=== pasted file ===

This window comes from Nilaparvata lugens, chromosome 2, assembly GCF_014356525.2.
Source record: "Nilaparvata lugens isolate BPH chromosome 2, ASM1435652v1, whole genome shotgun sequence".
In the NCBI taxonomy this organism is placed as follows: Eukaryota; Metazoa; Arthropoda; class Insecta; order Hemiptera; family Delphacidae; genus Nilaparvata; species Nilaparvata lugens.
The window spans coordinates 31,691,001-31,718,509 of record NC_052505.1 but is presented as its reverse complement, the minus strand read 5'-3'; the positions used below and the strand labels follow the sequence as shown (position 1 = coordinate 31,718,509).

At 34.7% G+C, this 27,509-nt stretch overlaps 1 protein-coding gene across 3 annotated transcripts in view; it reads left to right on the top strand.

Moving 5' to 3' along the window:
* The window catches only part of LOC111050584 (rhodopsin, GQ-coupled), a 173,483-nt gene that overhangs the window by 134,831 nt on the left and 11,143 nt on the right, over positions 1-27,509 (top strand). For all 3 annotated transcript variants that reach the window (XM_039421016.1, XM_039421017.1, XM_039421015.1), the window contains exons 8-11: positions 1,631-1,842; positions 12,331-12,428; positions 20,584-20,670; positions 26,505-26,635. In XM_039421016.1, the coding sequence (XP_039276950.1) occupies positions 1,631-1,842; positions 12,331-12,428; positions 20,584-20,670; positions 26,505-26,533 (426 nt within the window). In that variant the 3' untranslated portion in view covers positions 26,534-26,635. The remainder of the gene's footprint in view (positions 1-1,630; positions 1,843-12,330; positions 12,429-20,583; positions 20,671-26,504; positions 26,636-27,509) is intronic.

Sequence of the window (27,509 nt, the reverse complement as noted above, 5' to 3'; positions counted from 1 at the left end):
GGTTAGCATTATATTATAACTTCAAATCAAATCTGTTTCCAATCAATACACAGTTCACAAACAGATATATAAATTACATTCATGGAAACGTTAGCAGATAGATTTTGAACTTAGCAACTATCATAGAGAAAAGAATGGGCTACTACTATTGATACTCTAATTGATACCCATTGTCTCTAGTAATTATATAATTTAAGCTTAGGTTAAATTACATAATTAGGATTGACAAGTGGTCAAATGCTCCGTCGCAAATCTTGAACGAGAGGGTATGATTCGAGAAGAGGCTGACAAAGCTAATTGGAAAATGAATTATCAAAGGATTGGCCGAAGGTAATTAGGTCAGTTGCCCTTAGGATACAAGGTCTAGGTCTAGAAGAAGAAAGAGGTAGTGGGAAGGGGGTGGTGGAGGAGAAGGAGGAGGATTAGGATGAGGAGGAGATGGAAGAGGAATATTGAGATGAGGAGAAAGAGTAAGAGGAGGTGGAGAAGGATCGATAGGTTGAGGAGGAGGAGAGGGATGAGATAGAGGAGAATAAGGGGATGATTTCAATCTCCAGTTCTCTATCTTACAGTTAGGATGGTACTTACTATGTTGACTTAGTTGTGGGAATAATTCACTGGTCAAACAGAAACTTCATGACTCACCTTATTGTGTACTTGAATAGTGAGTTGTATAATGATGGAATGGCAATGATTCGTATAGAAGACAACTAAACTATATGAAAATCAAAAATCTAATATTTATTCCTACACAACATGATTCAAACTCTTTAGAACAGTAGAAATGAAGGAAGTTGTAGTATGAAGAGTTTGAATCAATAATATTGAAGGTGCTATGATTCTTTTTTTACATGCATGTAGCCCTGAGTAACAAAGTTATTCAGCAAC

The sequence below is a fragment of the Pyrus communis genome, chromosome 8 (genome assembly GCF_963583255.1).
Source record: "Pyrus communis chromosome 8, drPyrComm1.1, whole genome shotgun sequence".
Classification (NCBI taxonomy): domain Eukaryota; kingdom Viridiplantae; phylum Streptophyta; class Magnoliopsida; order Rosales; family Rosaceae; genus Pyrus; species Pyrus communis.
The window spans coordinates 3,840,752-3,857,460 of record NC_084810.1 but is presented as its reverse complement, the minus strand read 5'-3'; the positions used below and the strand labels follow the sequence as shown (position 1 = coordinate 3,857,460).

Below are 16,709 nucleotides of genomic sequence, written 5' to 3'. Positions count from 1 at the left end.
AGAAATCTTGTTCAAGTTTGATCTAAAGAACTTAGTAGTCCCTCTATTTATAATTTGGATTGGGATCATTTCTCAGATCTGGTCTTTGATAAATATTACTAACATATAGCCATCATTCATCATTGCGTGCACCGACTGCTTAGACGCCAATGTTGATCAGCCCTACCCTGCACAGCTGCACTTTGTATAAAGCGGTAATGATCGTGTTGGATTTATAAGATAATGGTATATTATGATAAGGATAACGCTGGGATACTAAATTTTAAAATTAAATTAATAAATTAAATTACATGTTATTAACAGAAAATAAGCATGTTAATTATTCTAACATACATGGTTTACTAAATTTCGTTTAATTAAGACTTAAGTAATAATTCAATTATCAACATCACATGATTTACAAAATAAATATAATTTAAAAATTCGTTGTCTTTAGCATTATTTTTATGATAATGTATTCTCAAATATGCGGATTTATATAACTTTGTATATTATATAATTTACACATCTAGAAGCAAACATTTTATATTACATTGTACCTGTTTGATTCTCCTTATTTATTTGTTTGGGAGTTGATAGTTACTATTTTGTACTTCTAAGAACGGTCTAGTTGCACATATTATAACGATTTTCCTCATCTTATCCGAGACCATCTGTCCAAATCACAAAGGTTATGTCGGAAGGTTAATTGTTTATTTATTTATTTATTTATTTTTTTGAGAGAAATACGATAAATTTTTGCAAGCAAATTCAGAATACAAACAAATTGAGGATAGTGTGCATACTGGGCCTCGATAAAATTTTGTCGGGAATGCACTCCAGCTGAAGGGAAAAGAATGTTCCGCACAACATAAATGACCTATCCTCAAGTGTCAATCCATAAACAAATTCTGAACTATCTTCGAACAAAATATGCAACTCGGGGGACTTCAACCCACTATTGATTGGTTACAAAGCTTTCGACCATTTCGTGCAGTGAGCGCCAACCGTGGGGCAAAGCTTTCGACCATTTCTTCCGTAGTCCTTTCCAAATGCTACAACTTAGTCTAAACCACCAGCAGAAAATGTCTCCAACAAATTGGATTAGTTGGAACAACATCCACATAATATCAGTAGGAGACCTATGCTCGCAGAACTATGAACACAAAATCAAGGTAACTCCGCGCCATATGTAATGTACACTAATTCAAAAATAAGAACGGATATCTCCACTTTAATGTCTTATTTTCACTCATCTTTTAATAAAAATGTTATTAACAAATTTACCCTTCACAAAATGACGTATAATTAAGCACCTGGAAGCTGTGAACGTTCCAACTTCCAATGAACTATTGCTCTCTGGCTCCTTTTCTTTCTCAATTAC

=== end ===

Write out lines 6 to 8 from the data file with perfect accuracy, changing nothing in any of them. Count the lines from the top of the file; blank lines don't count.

Moving 5' to 3' along the window:
* The window catches only part of LOC111050584 (rhodopsin, GQ-coupled), a 173,483-nt gene that overhangs the window by 134,831 nt on the left and 11,143 nt on the right, over positions 1-27,509 (top strand). For all 3 annotated transcript variants that reach the window (XM_039421016.1, XM_039421017.1, XM_039421015.1), the window contains exons 8-11: positions 1,631-1,842; positions 12,331-12,428; positions 20,584-20,670; positions 26,505-26,635. In XM_039421016.1, the coding sequence (XP_039276950.1) occupies positions 1,631-1,842; positions 12,331-12,428; positions 20,584-20,670; positions 26,505-26,533 (426 nt within the window). In that variant the 3' untranslated portion in view covers positions 26,534-26,635. The remainder of the gene's footprint in view (positions 1-1,630; positions 1,843-12,330; positions 12,429-20,583; positions 20,671-26,504; positions 26,636-27,509) is intronic.

Sequence of the window (27,509 nt, the reverse complement as noted above, 5' to 3'; positions counted from 1 at the left end):